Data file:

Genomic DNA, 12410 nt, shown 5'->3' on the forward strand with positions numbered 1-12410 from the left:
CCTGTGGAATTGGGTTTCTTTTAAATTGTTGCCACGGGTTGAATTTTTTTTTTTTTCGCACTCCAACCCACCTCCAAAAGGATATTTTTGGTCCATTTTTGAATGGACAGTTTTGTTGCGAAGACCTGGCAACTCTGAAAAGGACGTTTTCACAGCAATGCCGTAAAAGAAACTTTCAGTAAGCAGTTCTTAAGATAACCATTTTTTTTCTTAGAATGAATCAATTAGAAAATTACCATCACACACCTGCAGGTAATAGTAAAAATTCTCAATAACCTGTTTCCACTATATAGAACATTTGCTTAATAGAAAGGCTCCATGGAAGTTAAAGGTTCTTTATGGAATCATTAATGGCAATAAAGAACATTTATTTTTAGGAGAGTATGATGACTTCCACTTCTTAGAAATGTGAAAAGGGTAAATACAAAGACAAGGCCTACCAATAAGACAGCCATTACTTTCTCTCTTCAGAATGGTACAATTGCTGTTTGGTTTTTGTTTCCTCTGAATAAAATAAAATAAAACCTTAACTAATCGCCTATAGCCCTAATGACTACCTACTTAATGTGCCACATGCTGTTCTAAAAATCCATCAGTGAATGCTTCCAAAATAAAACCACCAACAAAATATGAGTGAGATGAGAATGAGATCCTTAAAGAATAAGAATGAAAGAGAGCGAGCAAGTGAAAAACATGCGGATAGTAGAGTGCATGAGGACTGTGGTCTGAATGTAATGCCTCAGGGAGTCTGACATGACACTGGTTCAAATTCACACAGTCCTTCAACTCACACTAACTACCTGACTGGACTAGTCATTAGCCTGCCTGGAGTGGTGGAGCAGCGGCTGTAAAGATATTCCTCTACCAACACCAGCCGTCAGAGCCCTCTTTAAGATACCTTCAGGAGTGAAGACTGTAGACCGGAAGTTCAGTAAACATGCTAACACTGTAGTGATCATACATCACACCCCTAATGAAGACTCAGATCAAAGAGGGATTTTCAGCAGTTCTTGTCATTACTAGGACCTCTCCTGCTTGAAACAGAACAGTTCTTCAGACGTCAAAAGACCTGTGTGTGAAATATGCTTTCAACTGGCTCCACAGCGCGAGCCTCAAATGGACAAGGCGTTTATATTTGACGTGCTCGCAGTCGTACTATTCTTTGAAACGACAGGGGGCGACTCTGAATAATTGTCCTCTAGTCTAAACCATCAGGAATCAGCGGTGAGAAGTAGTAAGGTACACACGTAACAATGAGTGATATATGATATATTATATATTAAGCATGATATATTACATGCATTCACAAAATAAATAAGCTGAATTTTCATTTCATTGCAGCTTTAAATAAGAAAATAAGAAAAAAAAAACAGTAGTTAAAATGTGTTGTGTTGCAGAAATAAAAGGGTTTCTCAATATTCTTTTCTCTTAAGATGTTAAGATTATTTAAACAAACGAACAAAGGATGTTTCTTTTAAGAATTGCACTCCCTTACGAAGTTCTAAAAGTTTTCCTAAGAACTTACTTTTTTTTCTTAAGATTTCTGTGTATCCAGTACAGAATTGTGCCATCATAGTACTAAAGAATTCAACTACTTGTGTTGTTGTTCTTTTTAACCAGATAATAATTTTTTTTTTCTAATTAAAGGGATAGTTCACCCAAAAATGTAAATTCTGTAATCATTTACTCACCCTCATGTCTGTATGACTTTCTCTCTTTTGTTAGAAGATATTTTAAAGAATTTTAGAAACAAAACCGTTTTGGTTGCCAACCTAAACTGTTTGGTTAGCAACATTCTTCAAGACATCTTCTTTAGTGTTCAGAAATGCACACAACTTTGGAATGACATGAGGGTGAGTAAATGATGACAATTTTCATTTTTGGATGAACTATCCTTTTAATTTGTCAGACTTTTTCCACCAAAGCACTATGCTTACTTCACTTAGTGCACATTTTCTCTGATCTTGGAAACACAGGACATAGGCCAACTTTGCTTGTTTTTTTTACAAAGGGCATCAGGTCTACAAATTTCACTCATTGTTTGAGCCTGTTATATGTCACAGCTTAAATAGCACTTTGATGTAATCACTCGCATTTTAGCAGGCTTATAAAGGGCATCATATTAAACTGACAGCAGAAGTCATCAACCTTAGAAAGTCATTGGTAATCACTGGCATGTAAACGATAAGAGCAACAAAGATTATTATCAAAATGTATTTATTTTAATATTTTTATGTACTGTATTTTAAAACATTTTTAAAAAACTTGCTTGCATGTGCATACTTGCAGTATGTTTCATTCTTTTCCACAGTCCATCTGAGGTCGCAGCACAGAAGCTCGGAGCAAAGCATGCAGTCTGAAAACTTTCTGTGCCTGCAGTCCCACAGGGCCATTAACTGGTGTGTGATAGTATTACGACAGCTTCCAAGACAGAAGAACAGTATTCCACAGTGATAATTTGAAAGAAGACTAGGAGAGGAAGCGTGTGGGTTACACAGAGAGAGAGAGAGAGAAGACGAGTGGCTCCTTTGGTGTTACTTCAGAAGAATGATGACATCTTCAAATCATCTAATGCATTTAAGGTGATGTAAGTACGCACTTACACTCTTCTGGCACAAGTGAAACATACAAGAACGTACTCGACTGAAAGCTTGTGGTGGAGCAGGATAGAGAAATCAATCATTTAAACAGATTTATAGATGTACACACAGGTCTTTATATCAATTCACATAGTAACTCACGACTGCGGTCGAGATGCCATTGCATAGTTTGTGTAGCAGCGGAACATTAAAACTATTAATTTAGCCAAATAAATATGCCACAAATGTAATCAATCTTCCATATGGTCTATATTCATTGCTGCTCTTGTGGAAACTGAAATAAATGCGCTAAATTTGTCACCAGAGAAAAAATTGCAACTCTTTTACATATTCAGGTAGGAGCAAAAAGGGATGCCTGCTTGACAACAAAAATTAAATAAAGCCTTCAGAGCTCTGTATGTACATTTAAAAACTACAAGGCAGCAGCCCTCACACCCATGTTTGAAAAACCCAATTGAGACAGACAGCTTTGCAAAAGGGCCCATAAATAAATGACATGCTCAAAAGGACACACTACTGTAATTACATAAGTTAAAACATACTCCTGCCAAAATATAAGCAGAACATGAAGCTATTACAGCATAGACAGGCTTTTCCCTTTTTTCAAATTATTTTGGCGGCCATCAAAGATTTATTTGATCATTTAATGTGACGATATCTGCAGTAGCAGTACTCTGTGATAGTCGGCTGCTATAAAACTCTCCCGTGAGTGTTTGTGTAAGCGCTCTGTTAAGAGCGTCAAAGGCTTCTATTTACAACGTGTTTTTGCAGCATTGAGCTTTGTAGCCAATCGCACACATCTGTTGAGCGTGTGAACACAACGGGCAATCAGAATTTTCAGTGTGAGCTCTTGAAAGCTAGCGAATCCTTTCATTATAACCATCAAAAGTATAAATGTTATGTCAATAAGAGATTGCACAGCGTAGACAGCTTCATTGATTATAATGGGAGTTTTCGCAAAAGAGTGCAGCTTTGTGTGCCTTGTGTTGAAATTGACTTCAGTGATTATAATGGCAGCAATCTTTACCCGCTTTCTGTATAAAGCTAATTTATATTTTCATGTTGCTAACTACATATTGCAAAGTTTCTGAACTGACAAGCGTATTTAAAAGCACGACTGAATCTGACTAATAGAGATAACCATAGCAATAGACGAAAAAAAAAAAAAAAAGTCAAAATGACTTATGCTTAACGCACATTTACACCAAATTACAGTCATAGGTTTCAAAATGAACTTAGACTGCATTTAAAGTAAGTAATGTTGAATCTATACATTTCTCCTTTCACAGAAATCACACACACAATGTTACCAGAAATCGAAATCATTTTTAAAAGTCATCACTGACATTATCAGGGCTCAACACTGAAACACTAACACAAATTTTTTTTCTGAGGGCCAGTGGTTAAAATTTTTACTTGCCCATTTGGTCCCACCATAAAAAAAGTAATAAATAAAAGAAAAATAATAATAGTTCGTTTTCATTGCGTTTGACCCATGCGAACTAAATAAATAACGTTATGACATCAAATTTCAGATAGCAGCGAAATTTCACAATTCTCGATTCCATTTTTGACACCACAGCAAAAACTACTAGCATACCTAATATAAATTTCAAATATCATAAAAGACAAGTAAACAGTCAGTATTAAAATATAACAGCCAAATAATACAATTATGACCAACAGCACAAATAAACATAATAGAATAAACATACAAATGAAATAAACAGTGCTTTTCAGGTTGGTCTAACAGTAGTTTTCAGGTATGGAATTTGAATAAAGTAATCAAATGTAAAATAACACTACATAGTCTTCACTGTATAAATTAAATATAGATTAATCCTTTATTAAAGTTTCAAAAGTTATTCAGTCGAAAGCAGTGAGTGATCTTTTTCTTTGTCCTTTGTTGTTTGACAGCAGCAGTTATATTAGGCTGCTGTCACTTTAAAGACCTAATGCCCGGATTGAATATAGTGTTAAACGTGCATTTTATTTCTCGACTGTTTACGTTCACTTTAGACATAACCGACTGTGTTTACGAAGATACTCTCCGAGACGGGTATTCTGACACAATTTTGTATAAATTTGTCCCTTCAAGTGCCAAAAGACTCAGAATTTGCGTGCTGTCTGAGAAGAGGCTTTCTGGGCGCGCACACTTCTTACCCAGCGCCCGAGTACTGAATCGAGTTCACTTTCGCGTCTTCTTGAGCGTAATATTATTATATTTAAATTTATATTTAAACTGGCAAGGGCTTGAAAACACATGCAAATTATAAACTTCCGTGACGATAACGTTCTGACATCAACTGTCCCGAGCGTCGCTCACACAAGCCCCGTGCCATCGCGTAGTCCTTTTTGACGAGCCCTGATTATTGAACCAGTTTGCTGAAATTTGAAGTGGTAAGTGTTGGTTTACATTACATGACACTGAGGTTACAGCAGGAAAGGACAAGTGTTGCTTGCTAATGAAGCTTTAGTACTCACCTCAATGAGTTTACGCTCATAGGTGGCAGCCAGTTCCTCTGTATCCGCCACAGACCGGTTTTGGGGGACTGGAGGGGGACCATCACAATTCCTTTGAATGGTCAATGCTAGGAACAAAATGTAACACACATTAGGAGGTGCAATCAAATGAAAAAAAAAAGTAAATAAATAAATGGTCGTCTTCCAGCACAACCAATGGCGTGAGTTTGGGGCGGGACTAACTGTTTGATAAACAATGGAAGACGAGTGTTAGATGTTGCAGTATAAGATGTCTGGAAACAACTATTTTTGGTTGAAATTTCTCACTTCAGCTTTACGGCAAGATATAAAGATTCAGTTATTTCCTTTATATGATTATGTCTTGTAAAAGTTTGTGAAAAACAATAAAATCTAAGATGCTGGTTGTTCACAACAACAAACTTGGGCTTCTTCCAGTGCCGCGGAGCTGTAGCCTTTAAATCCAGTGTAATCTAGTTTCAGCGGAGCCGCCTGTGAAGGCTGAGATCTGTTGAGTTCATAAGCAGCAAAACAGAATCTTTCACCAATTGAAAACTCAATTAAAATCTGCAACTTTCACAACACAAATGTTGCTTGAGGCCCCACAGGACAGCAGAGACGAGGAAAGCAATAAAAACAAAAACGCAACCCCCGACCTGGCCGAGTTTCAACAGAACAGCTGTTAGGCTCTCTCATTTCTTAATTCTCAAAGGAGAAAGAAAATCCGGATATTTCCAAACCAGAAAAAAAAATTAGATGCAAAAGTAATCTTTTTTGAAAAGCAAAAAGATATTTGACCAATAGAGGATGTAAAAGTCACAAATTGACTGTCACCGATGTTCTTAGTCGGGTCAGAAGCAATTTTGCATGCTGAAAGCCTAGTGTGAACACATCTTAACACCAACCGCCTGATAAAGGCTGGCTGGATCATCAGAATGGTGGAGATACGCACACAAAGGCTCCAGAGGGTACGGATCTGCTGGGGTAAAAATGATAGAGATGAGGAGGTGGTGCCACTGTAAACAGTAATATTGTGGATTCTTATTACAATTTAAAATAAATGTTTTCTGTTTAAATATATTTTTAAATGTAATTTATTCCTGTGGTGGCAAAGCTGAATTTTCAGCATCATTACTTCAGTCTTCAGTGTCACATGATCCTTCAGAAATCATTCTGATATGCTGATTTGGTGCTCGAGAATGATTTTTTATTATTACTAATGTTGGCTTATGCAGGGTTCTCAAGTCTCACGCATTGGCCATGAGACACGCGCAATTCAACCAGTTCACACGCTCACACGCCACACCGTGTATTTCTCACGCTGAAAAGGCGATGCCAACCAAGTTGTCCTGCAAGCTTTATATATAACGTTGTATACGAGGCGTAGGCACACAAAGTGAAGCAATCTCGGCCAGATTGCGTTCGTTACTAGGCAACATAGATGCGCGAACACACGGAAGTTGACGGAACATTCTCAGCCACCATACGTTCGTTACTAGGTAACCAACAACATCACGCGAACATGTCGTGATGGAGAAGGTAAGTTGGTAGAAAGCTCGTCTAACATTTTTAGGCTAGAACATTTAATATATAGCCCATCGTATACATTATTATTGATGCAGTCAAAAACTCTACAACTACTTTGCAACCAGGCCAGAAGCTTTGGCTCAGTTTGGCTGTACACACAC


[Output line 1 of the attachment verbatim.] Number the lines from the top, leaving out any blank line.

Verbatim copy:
Genomic DNA, 12410 nt, shown 5'->3' on the forward strand with positions numbered 1-12410 from the left: